I was well aware that the first three months moving back to Vancouver would be difficult. Financially, I’m rebuilding everything: an obvious challenge that I was confident in overcoming. The social aspect of rebuilding - and creating anew – friendships that are missing from a city I want to call home is hardly even a challenge for an outgoing lady such as myself. But still, loneliness after a break-up and not really having a comfortable shoulder to cry on beat me up a bit more than I expected.

Moreover, there has been one heavy, constant emotional challenge (after such an extended time away in different contexts) that has made adjusting to life in VanCity much more difficult than expected. This “difficulty” has convinced me that google-ing one-way flights to new countries at 2am is completely appropriate. And it keeps me from hanging pictures on the walls of my bedroom. And truly unfortunately, has kept me from allowing deep connections with the people whom I choose to spend my time with. And while this list appears to confirm commitment issues, I assure you that is not my problem.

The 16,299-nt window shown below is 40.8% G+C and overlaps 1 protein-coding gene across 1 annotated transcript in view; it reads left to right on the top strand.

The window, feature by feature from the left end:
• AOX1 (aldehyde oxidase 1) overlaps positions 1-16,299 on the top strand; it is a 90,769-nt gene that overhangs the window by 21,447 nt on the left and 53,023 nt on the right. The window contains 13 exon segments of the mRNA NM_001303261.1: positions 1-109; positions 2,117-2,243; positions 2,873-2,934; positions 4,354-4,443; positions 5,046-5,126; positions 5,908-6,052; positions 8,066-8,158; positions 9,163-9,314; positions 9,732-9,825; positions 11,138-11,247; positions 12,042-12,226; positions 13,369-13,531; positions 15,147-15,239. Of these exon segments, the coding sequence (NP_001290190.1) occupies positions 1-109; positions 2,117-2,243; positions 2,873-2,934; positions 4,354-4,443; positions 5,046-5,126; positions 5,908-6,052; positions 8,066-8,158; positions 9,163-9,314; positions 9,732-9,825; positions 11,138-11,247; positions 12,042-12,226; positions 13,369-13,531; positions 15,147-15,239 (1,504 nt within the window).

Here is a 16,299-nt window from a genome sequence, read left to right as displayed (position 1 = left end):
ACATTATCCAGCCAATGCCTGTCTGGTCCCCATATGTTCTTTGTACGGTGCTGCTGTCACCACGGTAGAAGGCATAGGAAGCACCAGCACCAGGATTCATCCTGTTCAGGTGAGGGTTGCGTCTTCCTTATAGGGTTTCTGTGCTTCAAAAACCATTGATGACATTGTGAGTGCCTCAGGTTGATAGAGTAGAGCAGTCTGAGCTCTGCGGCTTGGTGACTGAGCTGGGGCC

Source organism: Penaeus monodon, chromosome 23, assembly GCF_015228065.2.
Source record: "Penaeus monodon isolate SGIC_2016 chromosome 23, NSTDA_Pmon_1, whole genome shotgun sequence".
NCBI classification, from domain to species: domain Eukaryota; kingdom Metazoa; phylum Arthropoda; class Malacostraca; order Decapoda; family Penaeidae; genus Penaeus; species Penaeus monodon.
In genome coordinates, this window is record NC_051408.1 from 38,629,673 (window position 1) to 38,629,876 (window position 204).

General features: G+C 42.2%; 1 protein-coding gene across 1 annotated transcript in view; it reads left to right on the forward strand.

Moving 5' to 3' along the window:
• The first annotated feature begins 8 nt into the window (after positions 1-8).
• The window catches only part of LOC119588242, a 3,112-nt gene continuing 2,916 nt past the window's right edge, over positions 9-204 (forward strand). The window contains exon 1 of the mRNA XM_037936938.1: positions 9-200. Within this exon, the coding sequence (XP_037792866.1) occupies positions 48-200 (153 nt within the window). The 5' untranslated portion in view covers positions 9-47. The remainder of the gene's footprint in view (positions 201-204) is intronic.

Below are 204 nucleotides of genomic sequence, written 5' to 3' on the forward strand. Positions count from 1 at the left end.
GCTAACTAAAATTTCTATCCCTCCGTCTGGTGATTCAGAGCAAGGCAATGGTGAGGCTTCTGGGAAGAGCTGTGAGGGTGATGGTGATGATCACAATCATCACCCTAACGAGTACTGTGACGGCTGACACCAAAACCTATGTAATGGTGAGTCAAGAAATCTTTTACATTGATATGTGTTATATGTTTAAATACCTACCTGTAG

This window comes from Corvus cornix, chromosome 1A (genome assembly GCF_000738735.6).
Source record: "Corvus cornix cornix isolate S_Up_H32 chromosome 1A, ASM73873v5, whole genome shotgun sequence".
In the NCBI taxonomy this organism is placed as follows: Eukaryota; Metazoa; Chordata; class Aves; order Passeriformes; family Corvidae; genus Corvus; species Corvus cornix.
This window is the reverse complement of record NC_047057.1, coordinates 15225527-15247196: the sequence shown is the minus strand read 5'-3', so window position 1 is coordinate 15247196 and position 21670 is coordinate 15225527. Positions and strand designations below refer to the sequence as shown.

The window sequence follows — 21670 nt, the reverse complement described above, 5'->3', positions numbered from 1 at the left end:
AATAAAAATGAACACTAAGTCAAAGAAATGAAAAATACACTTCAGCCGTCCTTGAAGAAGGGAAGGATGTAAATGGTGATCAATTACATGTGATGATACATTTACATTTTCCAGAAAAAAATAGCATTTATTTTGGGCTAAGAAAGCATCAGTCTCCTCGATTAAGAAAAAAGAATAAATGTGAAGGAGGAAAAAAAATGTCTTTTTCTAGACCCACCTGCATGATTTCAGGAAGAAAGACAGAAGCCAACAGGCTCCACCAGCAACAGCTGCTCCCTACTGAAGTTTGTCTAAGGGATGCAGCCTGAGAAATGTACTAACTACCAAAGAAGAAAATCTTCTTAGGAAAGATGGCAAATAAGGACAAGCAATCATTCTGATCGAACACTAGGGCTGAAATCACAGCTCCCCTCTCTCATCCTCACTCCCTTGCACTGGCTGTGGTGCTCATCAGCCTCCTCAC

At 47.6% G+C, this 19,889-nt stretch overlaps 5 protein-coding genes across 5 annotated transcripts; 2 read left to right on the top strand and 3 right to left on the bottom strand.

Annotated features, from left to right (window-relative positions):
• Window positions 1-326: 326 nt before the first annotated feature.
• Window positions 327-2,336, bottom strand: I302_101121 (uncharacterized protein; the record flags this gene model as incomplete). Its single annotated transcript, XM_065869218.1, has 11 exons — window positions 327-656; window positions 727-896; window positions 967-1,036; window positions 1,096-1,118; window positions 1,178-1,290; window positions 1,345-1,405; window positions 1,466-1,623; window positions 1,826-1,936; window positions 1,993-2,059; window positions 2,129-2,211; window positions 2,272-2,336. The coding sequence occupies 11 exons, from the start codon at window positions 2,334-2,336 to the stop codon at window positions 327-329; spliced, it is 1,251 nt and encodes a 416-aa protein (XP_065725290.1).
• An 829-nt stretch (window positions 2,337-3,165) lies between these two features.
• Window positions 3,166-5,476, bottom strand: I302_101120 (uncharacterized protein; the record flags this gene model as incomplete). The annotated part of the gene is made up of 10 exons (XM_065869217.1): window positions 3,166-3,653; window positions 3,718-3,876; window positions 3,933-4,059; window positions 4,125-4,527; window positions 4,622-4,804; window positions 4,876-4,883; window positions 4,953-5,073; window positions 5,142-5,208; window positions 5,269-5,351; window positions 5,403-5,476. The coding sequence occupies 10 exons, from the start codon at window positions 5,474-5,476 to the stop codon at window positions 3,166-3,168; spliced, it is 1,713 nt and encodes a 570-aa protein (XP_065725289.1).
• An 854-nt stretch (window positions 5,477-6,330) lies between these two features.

The issue? Identity.

The first issue of identity is that for the last segment of my life I’ve connected with and accepted the traveler in me. It was not only how I viewed myself, but also how I perceived others viewing me. I had become a random mishmash of cultures and it was appropriate with the number of lifestyles I participated in while living overseas. It is hardly a label I place on my forehead, but for the purpose of answering “Who am I?” the answer “A traveler,” was always in reach. This is much the same as when I was a child and would answer “a dancer” or “a ballerina.” Later it became “student.” Shortly after that, my healthy and sporty lifestyle pulled me into an athletic mindset. Then, traveler.